\documentclass{article}
\usepackage{tikz-cd}
\begin{document}

\begin{tikzcd}
A^0 \rar & B^0 \rar & C^0 \ar[out=-30, in=150]{dll} \\
A^1 \rar & B^1 \rar & C^1 \ar[out=0, in=180]{dll} \\
A^2 \rar & B^2 \rar & C^2 \ar[out=0, in=180, looseness=2]{dll}\\
A^3 \rar & B^3 \rar & C^3 \ar[out=0, in=180, looseness=3]{dll}\\
A^4 \rar & \cdots   &
\end{tikzcd}

\end{document}


Now, more on the lines of Andrew's answer:

\documentclass{article}
\usepackage{tikz-cd}
\begin{document}

\begin{tikzcd}
A \rar & B \rar
\ar[draw=none]{d}[name=X, anchor=center]{}
& C \ar[rounded corners,
to path={ -- ([xshift=2ex]\tikztostart.east)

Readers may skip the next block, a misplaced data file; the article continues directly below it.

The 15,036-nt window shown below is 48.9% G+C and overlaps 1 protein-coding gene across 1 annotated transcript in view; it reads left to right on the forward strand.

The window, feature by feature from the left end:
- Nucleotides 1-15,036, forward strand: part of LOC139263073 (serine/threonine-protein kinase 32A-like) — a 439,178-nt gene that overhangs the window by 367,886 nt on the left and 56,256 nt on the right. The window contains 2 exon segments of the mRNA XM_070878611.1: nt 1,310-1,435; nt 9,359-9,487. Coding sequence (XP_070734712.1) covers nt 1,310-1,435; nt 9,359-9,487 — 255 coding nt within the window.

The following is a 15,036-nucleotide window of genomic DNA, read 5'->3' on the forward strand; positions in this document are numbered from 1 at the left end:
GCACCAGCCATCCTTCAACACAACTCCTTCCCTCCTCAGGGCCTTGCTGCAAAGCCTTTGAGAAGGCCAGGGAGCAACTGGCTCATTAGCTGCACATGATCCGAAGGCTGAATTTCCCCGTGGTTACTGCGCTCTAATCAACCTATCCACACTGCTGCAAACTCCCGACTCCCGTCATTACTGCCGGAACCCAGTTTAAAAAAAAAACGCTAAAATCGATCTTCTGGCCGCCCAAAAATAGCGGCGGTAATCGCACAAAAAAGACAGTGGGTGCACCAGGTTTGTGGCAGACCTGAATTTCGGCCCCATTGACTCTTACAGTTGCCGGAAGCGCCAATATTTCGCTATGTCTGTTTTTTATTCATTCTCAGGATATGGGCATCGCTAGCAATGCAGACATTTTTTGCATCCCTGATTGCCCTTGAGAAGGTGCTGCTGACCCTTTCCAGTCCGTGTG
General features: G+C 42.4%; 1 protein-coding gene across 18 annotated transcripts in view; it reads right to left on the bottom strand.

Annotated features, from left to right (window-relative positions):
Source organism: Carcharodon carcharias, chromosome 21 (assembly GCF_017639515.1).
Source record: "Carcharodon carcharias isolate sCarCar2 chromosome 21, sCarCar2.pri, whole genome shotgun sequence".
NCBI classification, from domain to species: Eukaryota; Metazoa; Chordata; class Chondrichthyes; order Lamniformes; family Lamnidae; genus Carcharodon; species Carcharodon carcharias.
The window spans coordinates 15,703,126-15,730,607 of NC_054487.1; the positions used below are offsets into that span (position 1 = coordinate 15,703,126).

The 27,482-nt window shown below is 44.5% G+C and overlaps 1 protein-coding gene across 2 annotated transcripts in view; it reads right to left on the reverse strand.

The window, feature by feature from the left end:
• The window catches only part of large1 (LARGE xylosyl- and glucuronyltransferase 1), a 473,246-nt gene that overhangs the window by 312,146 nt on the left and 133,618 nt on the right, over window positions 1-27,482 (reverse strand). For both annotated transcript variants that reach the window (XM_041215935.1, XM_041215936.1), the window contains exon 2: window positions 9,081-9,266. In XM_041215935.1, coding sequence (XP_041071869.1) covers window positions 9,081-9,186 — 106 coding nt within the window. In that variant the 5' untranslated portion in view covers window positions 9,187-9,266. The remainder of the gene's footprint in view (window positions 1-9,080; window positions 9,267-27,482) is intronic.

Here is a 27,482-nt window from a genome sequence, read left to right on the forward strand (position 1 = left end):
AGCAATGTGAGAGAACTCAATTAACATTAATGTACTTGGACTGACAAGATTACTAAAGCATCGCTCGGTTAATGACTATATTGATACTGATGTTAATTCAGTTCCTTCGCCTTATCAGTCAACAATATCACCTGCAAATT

|- (X.center) \tikztonodes
-| ([xshift=-2ex]\tikztotarget.west)
-- (\tikztotarget)}]{dll}[at end]{\delta} \\
D \rar & E \rar & F
\end{tikzcd}

\end{document}


The "arrow" with draw=none (which is of course not drawn) has an empty label; the node thereby generated lies exactly halfway between "B" and "E", and we call it X for later reference.

In the arrow starting at "C", we use the option to path to modify the path that is actually drawn. In the argument to to path, \tikztostart and \tikztoend will expand to the start and end points of the arrow ("C" and "D" respectively). We use these and X to determine a few points we want the arrow passing through. Also, \tikztonodes will expand to the list of nodes` attached to the arrow.